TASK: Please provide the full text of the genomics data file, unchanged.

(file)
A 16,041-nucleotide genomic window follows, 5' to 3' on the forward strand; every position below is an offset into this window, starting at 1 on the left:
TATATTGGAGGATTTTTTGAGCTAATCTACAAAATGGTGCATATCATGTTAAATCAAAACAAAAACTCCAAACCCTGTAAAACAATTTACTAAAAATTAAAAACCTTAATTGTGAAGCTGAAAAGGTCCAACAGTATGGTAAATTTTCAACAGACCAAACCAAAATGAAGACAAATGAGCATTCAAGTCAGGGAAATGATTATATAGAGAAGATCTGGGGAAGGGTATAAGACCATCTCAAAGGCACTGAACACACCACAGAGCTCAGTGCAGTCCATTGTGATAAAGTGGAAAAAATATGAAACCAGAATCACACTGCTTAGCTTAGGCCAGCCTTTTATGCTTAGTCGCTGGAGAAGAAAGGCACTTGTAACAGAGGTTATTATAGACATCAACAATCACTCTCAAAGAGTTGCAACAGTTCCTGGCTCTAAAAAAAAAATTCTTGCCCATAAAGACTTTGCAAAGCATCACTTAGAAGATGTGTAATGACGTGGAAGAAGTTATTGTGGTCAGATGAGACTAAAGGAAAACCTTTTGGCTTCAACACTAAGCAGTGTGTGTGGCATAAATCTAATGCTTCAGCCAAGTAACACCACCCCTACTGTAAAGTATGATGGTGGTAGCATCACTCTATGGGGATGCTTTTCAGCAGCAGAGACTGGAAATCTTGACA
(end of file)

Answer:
A 16,041-nucleotide genomic window follows, 5' to 3' on the forward strand; every position below is an offset into this window, starting at 1 on the left:
TATATTGGAGGATTTTTTGAGCTAATCTACAAAATGGTGCATATCATGTTAAATCAAAACAAAAACTCCAAACCCTGTAAAACAATTTACTAAAAATTAAAAACCTTAATTGTGAAGCTGAAAAGGTCCAACAGTATGGTAAATTTTCAACAGACCAAACCAAAATGAAGACAAATGAGCATTCAAGTCAGGGAAATGATTATATAGAGAAGATCTGGGGAAGGGTATAAGACCATCTCAAAGGCACTGAACACACCACAGAGCTCAGTGCAGTCCATTGTGATAAAGTGGAAAAAATATGAAACCAGAATCACACTGCTTAGCTTAGGCCAGCCTTTTATGCTTAGTCGCTGGAGAAGAAAGGCACTTGTAACAGAGGTTATTATAGACATCAACAATCACTCTCAAAGAGTTGCAACAGTTCCTGGCTCTAAAAAAAAAATTCTTGCCCATAAAGACTTTGCAAAGCATCACTTAGAAGATGTGTAATGACGTGGAAGAAGTTATTGTGGTCAGATGAGACTAAAGGAAAACCTTTTGGCTTCAACACTAAGCAGTGTGTGTGGCATAAATCTAATGCTTCAGCCAAGTAACACCACCCCTACTGTAAAGTATGATGGTGGTAGCATCACTCTATGGGGATGCTTTTCAGCAGCAGAGACTGGAAATCTTGACA